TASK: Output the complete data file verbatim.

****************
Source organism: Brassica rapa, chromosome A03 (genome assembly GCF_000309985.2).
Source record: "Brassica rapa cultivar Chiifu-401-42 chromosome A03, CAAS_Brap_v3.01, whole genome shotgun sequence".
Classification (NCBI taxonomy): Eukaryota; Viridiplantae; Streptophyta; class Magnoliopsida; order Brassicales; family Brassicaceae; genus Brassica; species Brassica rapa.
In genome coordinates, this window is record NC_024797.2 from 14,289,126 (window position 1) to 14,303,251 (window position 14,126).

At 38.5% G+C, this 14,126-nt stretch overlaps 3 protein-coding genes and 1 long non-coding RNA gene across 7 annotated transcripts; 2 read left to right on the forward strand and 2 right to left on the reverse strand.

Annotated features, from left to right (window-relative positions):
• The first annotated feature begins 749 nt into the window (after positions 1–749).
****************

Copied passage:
Source organism: Brassica rapa, chromosome A03 (genome assembly GCF_000309985.2).
Source record: "Brassica rapa cultivar Chiifu-401-42 chromosome A03, CAAS_Brap_v3.01, whole genome shotgun sequence".
Classification (NCBI taxonomy): Eukaryota; Viridiplantae; Streptophyta; class Magnoliopsida; order Brassicales; family Brassicaceae; genus Brassica; species Brassica rapa.
In genome coordinates, this window is record NC_024797.2 from 14,289,126 (window position 1) to 14,303,251 (window position 14,126).

At 38.5% G+C, this 14,126-nt stretch overlaps 3 protein-coding genes and 1 long non-coding RNA gene across 7 annotated transcripts; 2 read left to right on the forward strand and 2 right to left on the reverse strand.

Annotated features, from left to right (window-relative positions):
• The first annotated feature begins 749 nt into the window (after positions 1–749).